indian cinema heritage foundation

Tansen (1943)

  • GenreRomance, Drama
  • FormatB-W
  • LanguageHindi
  • Run Time122 min
  • Length3349.75 meters
  • Number of Reels12
  • Gauge35 mm
  • Censor RatingU

A Great love story of a Great Master

Who has not heard the Great Name of Tansen, the Greatest Musical Genius of India? 

As an orphan boy, Tansen was brought up by an aged Mohmedan, himself a poor but kind man. 

Finding in the boy natural musical talent, the old guardian got him properly trained in one of the multifarious musical schools then prevalent in India. Though Tansen quickly mastered the art that was taught to him, it was left to a shepherd girl, Tani, to show to him that rhythm did play an important part in music. And soon Tansen found that it was not the analysis but synthesis of human voice that made music—though contrary were the opinions of the different schools of music then extant. 

Tansen, since then, devoted himself to gain proficiency in rhythmic music and also domain over the heart of Tani. To Tansen, Music and Tani became synonymous. 

Through the powers of his music, Tansen succeeded in taming a mad elephant of Bundelkhand and thus won the patronage of the Raja of that country. 
During this time Emperor Akbar had already collected eight talented men of divers Sciences and Arts and was searching for a ninth genius to complete his Nine Gems or 'Ratnas.' His scouts came to Bundelkhand and found Tansen, who was accepted as the Ninth 'Ratna' for the Darbar of Emperor Akbar. Tansen went to Agra. Tani followed.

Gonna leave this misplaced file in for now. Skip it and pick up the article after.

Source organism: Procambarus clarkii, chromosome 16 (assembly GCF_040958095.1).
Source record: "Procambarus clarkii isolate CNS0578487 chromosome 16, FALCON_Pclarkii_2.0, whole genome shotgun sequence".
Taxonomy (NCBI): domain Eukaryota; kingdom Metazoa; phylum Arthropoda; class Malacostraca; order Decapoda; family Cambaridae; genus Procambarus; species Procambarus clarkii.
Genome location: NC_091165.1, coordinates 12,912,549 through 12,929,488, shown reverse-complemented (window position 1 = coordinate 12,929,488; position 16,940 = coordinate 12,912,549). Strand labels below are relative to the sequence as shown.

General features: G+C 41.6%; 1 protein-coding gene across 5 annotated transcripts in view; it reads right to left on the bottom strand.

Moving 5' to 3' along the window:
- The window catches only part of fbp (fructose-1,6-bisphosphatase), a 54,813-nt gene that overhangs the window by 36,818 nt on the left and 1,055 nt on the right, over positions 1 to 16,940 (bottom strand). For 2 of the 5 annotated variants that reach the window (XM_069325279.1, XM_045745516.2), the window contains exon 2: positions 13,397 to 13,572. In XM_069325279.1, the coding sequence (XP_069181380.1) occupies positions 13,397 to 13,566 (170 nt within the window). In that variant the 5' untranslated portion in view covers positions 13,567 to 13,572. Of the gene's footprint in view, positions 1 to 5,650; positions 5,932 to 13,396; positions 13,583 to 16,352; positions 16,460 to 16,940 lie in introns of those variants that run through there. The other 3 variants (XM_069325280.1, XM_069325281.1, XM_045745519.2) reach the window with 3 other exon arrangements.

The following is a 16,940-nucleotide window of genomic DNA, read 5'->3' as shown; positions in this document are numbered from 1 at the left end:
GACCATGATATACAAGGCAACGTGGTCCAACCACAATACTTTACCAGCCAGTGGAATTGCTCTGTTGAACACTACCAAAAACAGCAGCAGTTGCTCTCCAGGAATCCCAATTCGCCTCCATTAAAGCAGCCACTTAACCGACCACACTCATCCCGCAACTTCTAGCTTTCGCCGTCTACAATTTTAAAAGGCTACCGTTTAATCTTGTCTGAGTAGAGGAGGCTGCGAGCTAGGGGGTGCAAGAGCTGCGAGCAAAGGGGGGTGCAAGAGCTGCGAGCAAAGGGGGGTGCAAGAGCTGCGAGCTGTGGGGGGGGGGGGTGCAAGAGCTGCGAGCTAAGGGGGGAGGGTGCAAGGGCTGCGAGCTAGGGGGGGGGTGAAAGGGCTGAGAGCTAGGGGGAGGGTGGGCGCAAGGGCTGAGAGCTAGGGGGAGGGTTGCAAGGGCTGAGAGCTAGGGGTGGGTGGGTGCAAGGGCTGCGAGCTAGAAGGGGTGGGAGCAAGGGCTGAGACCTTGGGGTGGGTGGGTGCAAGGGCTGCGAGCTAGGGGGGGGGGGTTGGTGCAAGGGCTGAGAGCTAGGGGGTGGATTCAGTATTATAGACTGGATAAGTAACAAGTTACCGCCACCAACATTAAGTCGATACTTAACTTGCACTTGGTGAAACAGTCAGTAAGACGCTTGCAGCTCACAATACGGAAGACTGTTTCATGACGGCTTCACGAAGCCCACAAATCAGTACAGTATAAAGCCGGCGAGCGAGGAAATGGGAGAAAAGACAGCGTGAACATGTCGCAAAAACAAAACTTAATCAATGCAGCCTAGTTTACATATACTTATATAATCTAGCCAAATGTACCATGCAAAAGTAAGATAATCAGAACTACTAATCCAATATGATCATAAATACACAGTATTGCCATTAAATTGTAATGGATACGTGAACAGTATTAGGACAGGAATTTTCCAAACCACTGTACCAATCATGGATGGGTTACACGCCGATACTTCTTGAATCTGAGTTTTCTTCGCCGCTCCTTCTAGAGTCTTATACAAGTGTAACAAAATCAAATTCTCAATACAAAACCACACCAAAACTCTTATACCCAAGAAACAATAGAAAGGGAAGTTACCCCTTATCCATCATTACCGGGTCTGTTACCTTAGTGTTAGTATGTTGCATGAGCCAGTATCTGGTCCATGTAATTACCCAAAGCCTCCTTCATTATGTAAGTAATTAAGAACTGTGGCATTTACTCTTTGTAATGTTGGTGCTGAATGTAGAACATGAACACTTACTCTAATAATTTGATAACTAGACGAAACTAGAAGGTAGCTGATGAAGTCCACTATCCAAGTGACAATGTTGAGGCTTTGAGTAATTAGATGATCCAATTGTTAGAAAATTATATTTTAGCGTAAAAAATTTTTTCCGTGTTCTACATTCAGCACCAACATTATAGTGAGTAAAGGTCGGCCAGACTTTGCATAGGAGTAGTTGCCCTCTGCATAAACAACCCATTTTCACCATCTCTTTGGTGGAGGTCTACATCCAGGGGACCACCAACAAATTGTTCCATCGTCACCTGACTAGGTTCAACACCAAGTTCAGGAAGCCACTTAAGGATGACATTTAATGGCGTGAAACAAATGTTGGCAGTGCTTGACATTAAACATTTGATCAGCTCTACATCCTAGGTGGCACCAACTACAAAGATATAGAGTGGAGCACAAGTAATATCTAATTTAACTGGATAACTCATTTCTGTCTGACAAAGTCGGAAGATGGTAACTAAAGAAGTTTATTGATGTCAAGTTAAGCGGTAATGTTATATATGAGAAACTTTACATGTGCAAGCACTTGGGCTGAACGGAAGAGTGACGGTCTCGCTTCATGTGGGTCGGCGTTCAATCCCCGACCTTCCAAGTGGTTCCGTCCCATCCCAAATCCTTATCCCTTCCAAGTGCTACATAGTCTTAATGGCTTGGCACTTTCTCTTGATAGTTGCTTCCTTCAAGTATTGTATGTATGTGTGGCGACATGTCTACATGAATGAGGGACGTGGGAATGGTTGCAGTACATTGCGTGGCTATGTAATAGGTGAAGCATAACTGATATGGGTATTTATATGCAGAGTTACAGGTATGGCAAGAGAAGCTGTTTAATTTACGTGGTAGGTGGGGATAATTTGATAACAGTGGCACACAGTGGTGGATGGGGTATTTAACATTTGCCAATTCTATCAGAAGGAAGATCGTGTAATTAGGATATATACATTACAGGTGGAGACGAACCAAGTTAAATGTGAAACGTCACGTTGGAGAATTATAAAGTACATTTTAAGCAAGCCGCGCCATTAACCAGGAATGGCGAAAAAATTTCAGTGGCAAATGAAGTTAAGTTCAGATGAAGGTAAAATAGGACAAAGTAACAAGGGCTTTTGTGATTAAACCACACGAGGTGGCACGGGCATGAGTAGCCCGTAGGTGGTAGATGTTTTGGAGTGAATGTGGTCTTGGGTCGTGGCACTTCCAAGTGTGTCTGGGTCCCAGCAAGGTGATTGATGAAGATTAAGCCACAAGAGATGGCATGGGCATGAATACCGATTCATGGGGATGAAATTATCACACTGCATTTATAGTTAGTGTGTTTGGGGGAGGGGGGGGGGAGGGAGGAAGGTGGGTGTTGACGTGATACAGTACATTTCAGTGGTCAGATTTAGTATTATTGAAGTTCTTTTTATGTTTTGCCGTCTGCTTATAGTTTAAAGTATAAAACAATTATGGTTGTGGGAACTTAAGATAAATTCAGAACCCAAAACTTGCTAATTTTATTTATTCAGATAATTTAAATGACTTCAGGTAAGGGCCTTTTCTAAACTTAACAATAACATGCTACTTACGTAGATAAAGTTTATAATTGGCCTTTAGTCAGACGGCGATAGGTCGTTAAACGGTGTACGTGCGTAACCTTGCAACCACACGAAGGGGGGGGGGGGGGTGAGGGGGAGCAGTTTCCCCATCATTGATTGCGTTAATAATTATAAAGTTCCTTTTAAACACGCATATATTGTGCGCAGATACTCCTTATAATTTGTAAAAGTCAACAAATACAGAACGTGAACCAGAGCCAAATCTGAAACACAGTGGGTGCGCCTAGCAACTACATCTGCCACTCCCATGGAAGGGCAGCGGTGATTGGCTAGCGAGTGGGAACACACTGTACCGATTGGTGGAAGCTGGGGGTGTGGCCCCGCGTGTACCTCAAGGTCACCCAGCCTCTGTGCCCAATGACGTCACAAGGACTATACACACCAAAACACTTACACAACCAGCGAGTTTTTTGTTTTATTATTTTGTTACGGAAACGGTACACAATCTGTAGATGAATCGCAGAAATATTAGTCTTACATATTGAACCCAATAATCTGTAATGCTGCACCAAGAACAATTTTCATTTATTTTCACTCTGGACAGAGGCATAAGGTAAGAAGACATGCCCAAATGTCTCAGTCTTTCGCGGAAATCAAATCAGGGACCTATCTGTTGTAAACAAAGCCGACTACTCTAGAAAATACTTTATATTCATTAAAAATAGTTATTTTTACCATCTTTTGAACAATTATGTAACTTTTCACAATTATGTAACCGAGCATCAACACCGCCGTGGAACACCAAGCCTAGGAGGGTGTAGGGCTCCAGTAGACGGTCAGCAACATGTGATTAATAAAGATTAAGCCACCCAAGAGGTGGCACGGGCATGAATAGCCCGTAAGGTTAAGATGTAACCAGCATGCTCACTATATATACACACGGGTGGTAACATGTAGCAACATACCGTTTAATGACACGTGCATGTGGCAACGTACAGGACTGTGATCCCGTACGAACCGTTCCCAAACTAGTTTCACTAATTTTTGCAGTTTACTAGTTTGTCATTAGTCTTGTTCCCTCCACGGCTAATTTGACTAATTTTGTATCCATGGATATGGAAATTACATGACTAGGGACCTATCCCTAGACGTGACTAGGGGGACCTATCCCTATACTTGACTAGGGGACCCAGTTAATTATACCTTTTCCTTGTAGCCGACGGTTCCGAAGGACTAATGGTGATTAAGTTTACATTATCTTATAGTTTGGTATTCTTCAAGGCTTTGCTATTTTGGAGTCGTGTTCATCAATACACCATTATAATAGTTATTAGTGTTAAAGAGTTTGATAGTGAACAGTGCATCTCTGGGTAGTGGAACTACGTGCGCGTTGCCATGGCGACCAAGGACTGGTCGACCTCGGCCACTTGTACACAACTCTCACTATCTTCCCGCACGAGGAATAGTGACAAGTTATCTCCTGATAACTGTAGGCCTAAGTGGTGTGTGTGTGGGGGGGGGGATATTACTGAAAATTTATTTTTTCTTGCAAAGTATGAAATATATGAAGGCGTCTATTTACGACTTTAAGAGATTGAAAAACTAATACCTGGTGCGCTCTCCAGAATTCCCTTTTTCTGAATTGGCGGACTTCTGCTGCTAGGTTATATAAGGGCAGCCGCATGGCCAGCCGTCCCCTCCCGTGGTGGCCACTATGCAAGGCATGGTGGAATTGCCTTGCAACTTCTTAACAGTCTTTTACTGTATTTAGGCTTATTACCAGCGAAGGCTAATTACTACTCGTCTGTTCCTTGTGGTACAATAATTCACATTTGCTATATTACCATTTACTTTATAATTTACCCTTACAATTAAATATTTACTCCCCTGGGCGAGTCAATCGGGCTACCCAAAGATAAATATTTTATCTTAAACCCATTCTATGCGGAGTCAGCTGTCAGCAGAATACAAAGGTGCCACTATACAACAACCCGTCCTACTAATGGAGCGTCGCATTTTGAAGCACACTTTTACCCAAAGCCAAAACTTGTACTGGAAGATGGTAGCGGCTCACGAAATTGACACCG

Believing that Tani's love would prove a handicap rather than a help to the genius of Tansen, Emperor Akbar persuaded Tani to leave Tansen and Agra. Wise as she was, she saw the wisdom in the Emperor's advice and she left Agra so that Tansen would be great.

But Tani was the real inspiration of Tansen. Deprived of Tani he felt like a broken reed. He ceased singing altogether - even before the Emperor.

In the meantime, the Emperor's daughter fell ill. She was very fond of music, and nothing but music would appease her agony. But none but Tansen's music would please her, and Tansen had given up singing. However, after a great deal of persuationTansen was made to consent to sing before the princess one 'Raga.' Tansen sang the 'Deepak Raga.' This 'Raga' enkindled the latent fire in his body. 

Suffering from this strange malady of inflamed passion, Tansen could not stay in Delhi, and he wandered here and there, ill and dying of unquenchable internal heat. 

At last, he arrived where Tani was. 

Tansen wanted to die at the feet of his beloved Tani who diagnosed the malady and saw in the melody of "Malhar" the only specific for cure. 

What music has done, music can undo - and Tansen was cured. And to this day this union dominates wherever Indian Music chastens the atmosphere.

(From the official press booklet)